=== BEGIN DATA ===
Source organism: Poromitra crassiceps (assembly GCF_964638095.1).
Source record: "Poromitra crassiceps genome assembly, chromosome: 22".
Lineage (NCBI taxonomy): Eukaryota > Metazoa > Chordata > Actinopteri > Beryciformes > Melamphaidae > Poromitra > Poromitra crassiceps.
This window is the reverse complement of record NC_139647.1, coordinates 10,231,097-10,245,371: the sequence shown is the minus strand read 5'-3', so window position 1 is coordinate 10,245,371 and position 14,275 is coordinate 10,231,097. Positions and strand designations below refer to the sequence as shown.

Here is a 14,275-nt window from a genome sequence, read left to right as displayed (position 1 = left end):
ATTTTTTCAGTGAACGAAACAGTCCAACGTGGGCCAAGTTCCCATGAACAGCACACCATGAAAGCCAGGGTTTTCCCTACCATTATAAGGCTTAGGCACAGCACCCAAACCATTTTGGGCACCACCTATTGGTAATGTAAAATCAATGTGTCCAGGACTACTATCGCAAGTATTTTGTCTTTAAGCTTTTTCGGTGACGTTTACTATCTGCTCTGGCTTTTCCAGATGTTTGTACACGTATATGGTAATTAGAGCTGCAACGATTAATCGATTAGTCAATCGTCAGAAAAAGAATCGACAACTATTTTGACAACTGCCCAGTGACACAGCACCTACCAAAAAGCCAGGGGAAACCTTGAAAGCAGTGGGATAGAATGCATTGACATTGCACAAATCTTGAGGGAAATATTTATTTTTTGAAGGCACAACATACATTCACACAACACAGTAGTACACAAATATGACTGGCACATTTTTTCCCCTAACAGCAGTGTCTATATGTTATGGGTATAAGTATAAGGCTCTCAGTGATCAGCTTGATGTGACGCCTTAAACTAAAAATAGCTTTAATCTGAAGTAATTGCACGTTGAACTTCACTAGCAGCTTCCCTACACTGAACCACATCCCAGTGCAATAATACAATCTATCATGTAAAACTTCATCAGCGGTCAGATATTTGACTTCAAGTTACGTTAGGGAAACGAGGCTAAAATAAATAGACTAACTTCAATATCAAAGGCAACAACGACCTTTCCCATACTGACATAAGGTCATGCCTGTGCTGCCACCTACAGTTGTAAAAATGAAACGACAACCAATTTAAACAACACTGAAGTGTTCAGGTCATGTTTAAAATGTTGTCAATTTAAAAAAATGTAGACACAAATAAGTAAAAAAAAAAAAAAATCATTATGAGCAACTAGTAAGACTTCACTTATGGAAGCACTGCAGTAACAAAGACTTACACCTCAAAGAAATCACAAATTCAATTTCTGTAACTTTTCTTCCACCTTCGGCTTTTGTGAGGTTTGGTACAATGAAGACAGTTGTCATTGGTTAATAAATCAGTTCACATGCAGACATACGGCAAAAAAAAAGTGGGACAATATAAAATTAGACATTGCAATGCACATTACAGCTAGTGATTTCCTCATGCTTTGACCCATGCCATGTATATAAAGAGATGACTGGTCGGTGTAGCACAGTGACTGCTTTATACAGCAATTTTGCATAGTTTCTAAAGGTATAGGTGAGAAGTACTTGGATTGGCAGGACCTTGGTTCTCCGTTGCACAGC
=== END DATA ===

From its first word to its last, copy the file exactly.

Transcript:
Source organism: Poromitra crassiceps (assembly GCF_964638095.1).
Source record: "Poromitra crassiceps genome assembly, chromosome: 22".
Lineage (NCBI taxonomy): Eukaryota > Metazoa > Chordata > Actinopteri > Beryciformes > Melamphaidae > Poromitra > Poromitra crassiceps.
This window is the reverse complement of record NC_139647.1, coordinates 10,231,097-10,245,371: the sequence shown is the minus strand read 5'-3', so window position 1 is coordinate 10,245,371 and position 14,275 is coordinate 10,231,097. Positions and strand designations below refer to the sequence as shown.

Here is a 14,275-nt window from a genome sequence, read left to right as displayed (position 1 = left end):
ATTTTTTCAGTGAACGAAACAGTCCAACGTGGGCCAAGTTCCCATGAACAGCACACCATGAAAGCCAGGGTTTTCCCTACCATTATAAGGCTTAGGCACAGCACCCAAACCATTTTGGGCACCACCTATTGGTAATGTAAAATCAATGTGTCCAGGACTACTATCGCAAGTATTTTGTCTTTAAGCTTTTTCGGTGACGTTTACTATCTGCTCTGGCTTTTCCAGATGTTTGTACACGTATATGGTAATTAGAGCTGCAACGATTAATCGATTAGTCAATCGTCAGAAAAAGAATCGACAACTATTTTGACAACTGCCCAGTGACACAGCACCTACCAAAAAGCCAGGGGAAACCTTGAAAGCAGTGGGATAGAATGCATTGACATTGCACAAATCTTGAGGGAAATATTTATTTTTTGAAGGCACAACATACATTCACACAACACAGTAGTACACAAATATGACTGGCACATTTTTTCCCCTAACAGCAGTGTCTATATGTTATGGGTATAAGTATAAGGCTCTCAGTGATCAGCTTGATGTGACGCCTTAAACTAAAAATAGCTTTAATCTGAAGTAATTGCACGTTGAACTTCACTAGCAGCTTCCCTACACTGAACCACATCCCAGTGCAATAATACAATCTATCATGTAAAACTTCATCAGCGGTCAGATATTTGACTTCAAGTTACGTTAGGGAAACGAGGCTAAAATAAATAGACTAACTTCAATATCAAAGGCAACAACGACCTTTCCCATACTGACATAAGGTCATGCCTGTGCTGCCACCTACAGTTGTAAAAATGAAACGACAACCAATTTAAACAACACTGAAGTGTTCAGGTCATGTTTAAAATGTTGTCAATTTAAAAAAATGTAGACACAAATAAGTAAAAAAAAAAAAAAATCATTATGAGCAACTAGTAAGACTTCACTTATGGAAGCACTGCAGTAACAAAGACTTACACCTCAAAGAAATCACAAATTCAATTTCTGTAACTTTTCTTCCACCTTCGGCTTTTGTGAGGTTTGGTACAATGAAGACAGTTGTCATTGGTTAATAAATCAGTTCACATGCAGACATACGGCAAAAAAAAAGTGGGACAATATAAAATTAGACATTGCAATGCACATTACAGCTAGTGATTTCCTCATGCTTTGACCCATGCCATGTATATAAAGAGATGACTGGTCGGTGTAGCACAGTGACTGCTTTATACAGCAATTTTGCATAGTTTCTAAAGGTATAGGTGAGAAGTACTTGGATTGGCAGGACCTTGGTTCTCCGTTGCACAGC